(2) The dorsal mesogastrium being too limited in extent to allow for the growth of the greater curvature, the stomach rotates so that its left surface, with the left vagus nerve, comes to be anterior ; the other posterior.


(3) To allow this rotation to take place and probably for some other unknown reason, part of the dorsal mesogastrium, which is attached to the great curvature or dorsal border of the stomach, undergoes a rapid growth and forms the great omentum (Fig. 2 1 4).


The stomach loses its original vertical position only to a slight degree ; even in the adult the pyloric orifice lies not far from the middle line ; the oesophageal slightly to the left of it. The glands of the stomach begin to form during the third month. They appear as tubular invagination of the gastric hypoblast. The peptic cells are formed by the 7 th month.


The Spleen

The Spleen appears in the dorsal mesogastrium above the cardiac end of the stomach (Fig. 216) and grows out on the left surface of the mesogastrium (Fig. 217). It appears at the end of the second month by a collection of lymphoid follicles in the mesoblast of the mesogastrium. The tail of the pancreas (Fig. 216) reaches its point of origin. The splenic artery is one of the vessels of the inesogastrium (Fig. 219), its branches end in the developing tissues of the spleen. The splenic blood spaces are probably formed from the veins which in the developing spleen are lined by a layer of columnar cells. The trabecular and muscular tissue and the capsule are derived from the mesoblast of the dorsal mesogastrium.


Keith1902 fig216.jpg

Fig. 216. The Relationship of the Spleen, Pancreas, and Liver to the Mesogastrium in the Embryo.


The gastro-splenic omentum is that part of the dorsal mesogastrium which unites the spleen to the stomach (Figs. 216 and 217). It becomes elongated and stretched as the stomach rotates.


Keith1902 fig217.jpg

Fig. 217. A diagrammatic transverse Section of the Mesogastrium viewed from behind.


The spleen comes to lie against the posterior (right) surface of the cardiac end of the stomach. The dorsal part of the mesogastrium between the roof of the coelom and the spleen becomes the lienorenal ligament. The rotation of the stomach also leads to the spleen being thrust towards the left side ; the upper or renal surface of the spleen becomes applied to the peritoneum covering the anterior surface of the left kidney (Fig. 217). The part of the mesogastrium between the spleen and oesophagus adheres to the diaphragm and forms the suspensory ligament of the spleen. The Pancreas. — The Pancreas appears during the 4th week as two, or perhaps three, processes of hypoblast from that part of the gut which afterwards becomes the second stage of the duodenum (Fig. 218). Of the two buds, one is a minor process which springs from the ventral aspect of the duodenum in common with the hepatic diverticulum. This ventral bud only forms the lower part of the head of the pancreas. The greater part is formed from a process which springs from the dorsal border of the duodenum, nearer the stomach than the ventral process, and grows into the dorsal mesogastrium above the stomach until it reaches the spleen (Fig. 219). It unites in the mesogastrium with the ventral bud. The ducts of both processes may persist, the duct of the dorsal bud (duct of Santorini) opening half an inch above the opening of the bile duct ; the duct of the ventral bud (Wirsung's) opens with the common bile duct. The terminal part of the duct of Santorini commonly becomes obliterated, and even if it persists the secretion from the dorsal bud reaches the duodenum mostly through the duct of the ventral bud — the duct of Wirsung (Fig. 218). A third pancreatic bud has been observed in the human embryo. It arises from the ventral aspect of the gut, and corresponds to a third bud observed in the development of the pancreas in lower vertebrates.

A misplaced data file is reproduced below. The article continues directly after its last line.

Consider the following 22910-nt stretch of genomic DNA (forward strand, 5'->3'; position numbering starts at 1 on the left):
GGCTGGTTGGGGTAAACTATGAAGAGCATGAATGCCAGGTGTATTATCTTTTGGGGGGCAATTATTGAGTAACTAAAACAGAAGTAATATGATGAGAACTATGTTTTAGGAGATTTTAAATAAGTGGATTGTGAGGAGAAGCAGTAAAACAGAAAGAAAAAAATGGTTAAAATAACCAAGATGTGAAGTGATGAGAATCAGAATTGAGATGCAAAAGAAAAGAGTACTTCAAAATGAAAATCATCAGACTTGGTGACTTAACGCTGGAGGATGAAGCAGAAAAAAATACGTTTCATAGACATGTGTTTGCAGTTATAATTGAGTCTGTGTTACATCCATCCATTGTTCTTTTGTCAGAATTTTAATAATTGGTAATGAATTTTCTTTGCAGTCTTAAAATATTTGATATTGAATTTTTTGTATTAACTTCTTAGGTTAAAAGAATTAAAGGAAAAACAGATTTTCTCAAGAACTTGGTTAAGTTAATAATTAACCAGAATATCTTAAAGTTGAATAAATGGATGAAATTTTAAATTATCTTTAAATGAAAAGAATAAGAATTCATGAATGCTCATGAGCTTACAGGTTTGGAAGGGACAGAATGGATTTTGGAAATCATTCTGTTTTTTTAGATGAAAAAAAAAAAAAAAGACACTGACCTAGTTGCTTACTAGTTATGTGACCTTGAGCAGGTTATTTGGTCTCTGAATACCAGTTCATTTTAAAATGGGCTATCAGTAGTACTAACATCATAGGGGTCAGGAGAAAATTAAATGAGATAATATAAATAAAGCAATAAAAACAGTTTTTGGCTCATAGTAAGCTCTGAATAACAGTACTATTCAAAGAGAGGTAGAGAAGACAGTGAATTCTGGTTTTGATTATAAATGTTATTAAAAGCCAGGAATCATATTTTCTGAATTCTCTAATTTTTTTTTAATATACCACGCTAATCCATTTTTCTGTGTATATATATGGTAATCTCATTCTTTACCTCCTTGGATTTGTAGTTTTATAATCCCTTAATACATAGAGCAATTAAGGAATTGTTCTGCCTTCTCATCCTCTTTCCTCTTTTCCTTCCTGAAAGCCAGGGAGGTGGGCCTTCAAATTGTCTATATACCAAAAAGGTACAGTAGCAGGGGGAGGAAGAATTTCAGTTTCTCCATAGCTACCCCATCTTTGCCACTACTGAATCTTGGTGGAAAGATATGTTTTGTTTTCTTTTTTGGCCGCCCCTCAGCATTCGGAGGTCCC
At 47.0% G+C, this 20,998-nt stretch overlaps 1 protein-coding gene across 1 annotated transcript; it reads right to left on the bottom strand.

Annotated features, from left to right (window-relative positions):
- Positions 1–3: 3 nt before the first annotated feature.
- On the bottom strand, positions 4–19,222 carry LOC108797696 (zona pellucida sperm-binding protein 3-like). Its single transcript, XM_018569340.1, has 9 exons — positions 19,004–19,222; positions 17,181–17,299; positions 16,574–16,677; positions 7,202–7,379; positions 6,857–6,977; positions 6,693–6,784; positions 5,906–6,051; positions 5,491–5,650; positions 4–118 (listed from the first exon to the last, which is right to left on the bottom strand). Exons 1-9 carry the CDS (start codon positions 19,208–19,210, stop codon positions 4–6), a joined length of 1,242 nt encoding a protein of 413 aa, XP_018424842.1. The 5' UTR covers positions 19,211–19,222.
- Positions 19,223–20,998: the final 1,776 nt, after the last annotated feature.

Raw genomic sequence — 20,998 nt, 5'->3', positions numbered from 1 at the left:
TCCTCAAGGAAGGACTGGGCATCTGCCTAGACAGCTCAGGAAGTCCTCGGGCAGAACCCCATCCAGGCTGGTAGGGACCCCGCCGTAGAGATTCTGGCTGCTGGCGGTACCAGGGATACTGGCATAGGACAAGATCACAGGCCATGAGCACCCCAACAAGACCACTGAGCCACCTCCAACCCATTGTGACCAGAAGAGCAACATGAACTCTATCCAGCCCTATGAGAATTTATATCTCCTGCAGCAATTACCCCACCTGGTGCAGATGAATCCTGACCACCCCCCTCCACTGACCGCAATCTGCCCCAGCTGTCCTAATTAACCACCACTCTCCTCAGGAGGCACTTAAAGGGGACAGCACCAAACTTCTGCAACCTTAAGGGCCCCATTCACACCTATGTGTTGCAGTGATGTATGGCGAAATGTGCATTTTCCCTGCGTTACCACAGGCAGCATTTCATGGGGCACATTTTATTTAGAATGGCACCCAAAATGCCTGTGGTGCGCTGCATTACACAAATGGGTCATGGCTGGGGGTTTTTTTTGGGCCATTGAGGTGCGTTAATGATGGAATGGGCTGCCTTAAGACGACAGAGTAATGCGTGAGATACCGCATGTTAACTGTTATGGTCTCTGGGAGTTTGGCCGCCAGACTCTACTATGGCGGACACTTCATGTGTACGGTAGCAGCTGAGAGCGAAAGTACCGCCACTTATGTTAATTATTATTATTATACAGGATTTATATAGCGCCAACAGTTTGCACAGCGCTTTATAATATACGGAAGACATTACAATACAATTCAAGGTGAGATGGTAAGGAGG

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Fig. 218. The Pancreatic and Hepatic Processes of a 4th week human embryo. (After Kollmann.)


The developing pancreatic processes are at first hollow, like the primary liver process, but the secondary processes are solid and cylindrical. They divide and re-divide, acquire lumina, and form an acino-tubular gland. The capsular and connective tissue of the pancreas are derived from the mesoblast of the dorsal mesentery.


Relationship of the Pancreas to the Peritoneum and Vessels. 1. In the Embryo. — The pancreas develops between the layers of the dorsal mesogastrium (Fig. 216); it is completely surrounded by peritoneum, and it lies with its tail directed forwards against the spleen and its head on the dorsal bend of the duodenum. It is parallel to the great curvature (dorsal border) of the stomach. This is the relationship during the 5th and 6th weeks. The dorsal mesogastrium is then attached in the middle line, in front of the aorta. The coeliac axis (Fig. 219) is the artery of the mesogastrium and of the structures which it contains. It supplies the fore-gut and its derivatives, between the septum transversum in front and yolk sac behind. The coronary artery passes direct to the cardiac end of the stomach ; the splenic is a short vessel ending on the cardiac dilatation of the stomach and supplying the spleen ; the hepatic passes on the right side of the pancreas to the duodenum and pyloric end of the stomach, and ends in the liver by passing through the ventral mesentery.